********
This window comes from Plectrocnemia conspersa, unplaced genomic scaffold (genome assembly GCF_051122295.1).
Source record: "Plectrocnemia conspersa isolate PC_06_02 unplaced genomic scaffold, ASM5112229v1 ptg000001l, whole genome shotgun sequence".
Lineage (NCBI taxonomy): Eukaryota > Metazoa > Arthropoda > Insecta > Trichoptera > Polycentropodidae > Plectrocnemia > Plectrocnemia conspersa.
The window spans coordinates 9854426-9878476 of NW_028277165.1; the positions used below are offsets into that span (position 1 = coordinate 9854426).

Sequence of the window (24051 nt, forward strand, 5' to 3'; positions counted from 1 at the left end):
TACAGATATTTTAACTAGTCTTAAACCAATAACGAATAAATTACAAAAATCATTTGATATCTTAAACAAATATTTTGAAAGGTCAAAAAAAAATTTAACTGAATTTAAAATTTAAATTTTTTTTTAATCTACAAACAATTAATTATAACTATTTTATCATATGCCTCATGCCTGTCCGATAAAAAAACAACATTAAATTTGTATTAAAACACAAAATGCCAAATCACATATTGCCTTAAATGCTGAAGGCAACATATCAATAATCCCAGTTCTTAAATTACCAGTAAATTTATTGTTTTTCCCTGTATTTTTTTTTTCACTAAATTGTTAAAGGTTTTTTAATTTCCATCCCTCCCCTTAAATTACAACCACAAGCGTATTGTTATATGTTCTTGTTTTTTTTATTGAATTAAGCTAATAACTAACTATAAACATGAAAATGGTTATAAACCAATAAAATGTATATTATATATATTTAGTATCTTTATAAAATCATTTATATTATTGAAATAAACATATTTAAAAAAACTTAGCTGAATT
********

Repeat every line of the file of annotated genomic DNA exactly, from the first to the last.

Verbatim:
This window comes from Plectrocnemia conspersa, unplaced genomic scaffold (genome assembly GCF_051122295.1).
Source record: "Plectrocnemia conspersa isolate PC_06_02 unplaced genomic scaffold, ASM5112229v1 ptg000001l, whole genome shotgun sequence".
Lineage (NCBI taxonomy): Eukaryota > Metazoa > Arthropoda > Insecta > Trichoptera > Polycentropodidae > Plectrocnemia > Plectrocnemia conspersa.
The window spans coordinates 9854426-9878476 of NW_028277165.1; the positions used below are offsets into that span (position 1 = coordinate 9854426).

Sequence of the window (24051 nt, forward strand, 5' to 3'; positions counted from 1 at the left end):
TACAGATATTTTAACTAGTCTTAAACCAATAACGAATAAATTACAAAAATCATTTGATATCTTAAACAAATATTTTGAAAGGTCAAAAAAAAATTTAACTGAATTTAAAATTTAAATTTTTTTTTAATCTACAAACAATTAATTATAACTATTTTATCATATGCCTCATGCCTGTCCGATAAAAAAACAACATTAAATTTGTATTAAAACACAAAATGCCAAATCACATATTGCCTTAAATGCTGAAGGCAACATATCAATAATCCCAGTTCTTAAATTACCAGTAAATTTATTGTTTTTCCCTGTATTTTTTTTTTCACTAAATTGTTAAAGGTTTTTTAATTTCCATCCCTCCCCTTAAATTACAACCACAAGCGTATTGTTATATGTTCTTGTTTTTTTTATTGAATTAAGCTAATAACTAACTATAAACATGAAAATGGTTATAAACCAATAAAATGTATATTATATATATTTAGTATCTTTATAAAATCATTTATATTATTGAAATAAACATATTTAAAAAAACTTAGCTGAATT